In a virtual ceremony on 19th November, Frances Peake was named Carer of the Year in the Kütchenhaus Pride of Devon Awards 2020.
Frances (known as Fran) was nominated for this award by Bev Hopkins for looking after her brother, Kevin Mears, at his home in Christow. Kevin was diagnosed with early-onset dementia five years ago at the age of 63.
In a sad twist of fate he then died unexpectedly at the start of November – the day after we interviewed Bev for this article. But Bev decided it should go ahead regardless as Kevin would be so happy that Fran is getting the recognition she deserves.
Fran, 52, lives two doors down from Kevin’s former home and when his health started to decline she was working for the local Friendly Faces agency that specialises in looking after the elderly and those with dementia in their own homes. Meanwhile, Social Services had recommended Friendly Faces to Bev and her sisters, as the family were struggling to cope with their brother’s increasing needs.
“As he got more ill and his routine became more limited he’d be up at Fran’s house two or three days a week,” recalls Bev. “But Fran and her family were brilliant about him knocking on their door morning noon and night. She started cooking his dinners. He’d forgotten how to use a knife and fork and liked to eat with his hands so she’d be cutting it all up for him.
‘He hid food all over the house so she’d be finding potatoes under the bed. His personal hygiene also took a dive so she’d take his laundry home to do. And the thing is, she was doing all this in her own time but I think that’s just in her nature – she’s amazing.”
Fran’s boss, Friendly Faces founder Claire Northmore adds: “Fran’s skills working with people with dementia are fantastic because she’s patient but she also has a knack for finding out what really matters to that person and then she uses that to try to give them the best quality of life possible.
‘For example, favourite clothing is often an issue for people with dementia as they like to keep on wearing it. So when Kevin started wandering off along the roads at night, she found a special fluorescent spray to use on his favourite coat so it looked the same in daylight but became reflective in car headlights.”
“In hindsight you realise that Kev was probably on the autistic spectrum,” says sister Bev. “He always liked order and routine. You couldn’t touch his comic before he got home from school… In the end we had to have him sectioned which was awful. Fran, bless her, was going to his place five or six times a day.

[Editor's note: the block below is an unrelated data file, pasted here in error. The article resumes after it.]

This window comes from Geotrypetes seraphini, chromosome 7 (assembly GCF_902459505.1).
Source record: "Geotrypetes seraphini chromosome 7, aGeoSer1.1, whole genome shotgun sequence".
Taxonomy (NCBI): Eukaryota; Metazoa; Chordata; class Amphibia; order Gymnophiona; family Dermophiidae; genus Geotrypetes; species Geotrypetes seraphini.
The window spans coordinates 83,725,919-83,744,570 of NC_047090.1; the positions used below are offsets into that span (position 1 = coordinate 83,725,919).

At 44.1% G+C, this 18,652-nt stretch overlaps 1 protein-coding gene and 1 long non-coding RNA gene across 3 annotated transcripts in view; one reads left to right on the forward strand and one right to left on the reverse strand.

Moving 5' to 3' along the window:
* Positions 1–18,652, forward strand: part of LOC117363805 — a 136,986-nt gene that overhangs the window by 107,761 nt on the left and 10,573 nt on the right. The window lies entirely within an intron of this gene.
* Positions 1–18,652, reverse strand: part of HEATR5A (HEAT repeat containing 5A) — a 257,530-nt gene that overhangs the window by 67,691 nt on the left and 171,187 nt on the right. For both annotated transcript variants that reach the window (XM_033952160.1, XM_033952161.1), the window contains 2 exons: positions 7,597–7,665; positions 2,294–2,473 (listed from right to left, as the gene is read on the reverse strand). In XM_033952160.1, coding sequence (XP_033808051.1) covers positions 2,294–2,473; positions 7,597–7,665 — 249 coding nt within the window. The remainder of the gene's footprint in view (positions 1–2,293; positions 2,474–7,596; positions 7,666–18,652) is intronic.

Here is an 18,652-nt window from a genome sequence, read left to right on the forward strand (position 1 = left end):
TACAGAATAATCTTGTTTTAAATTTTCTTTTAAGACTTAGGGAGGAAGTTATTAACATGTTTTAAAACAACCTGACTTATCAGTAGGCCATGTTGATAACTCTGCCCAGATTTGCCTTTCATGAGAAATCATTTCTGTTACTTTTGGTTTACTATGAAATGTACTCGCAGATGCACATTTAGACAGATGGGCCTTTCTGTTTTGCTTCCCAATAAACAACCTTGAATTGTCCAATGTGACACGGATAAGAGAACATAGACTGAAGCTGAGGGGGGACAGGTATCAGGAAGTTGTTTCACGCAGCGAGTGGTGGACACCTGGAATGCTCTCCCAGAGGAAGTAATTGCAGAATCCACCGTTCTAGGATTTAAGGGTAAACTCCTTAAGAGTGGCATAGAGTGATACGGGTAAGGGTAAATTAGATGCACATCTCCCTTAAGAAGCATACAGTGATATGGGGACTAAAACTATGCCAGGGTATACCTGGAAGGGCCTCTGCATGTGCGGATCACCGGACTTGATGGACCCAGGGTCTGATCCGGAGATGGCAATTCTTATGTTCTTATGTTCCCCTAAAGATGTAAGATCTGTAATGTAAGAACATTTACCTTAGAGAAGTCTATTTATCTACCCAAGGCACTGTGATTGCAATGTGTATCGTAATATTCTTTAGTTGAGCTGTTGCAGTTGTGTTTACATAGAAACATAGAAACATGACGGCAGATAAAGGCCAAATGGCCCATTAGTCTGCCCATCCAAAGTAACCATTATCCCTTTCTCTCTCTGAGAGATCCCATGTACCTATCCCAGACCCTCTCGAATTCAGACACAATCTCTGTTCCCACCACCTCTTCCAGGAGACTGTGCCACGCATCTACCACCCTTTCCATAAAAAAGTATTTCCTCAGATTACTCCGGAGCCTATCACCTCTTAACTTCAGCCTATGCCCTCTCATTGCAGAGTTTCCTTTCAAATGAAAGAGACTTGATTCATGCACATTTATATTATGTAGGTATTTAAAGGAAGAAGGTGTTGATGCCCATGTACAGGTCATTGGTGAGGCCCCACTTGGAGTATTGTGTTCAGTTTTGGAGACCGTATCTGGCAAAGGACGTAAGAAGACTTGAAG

‘I live in Exeter and Sheri’s in Newton Abbot. Our other sister Dawn was ill at the time. We just didn’t have time to do all the things Fran did and Kevin would never have managed to stay at home for those last two years without her. ‘In the end I think Fran meant more to him that we did,” she concludes. “He trusted her and would let her do things that no-one else could do.” He had even given her a nickname ‘the boy’ possibly because of her short hair (he pronounced it ‘bey’). Later when he got really distressed during his time in the specialist hospital he would call out, ‘No, no, the bey will come,’ which was heart-breaking to hear.
Though Kevin was a gentle person his restless energy and repetitive behaviour did not make him easy company – unless you were Fran: “He was a bit of a character,” she reminisces fondly. “But I was always pleased to see him. And his family were really supportive, too. I’d say he needed a bell for his back door so I could hear him going out. They got one. I asked for a self-flushing toilet and one appeared.
‘For years I used to be an auxiliary nurse,” Fran explains. “But it was never really my thing. I always wanted to spend more time with the patients talking to them and getting to know them but that can’t be done in hospital, of course. I knew I wanted to work with people with dementia and help them stay in their own homes for as long as possible, so this really is my
This year’s Kütchenhaus Pride of Devon Awards virtual ceremony video is currently hosted on the Radio Exe YouTube channel at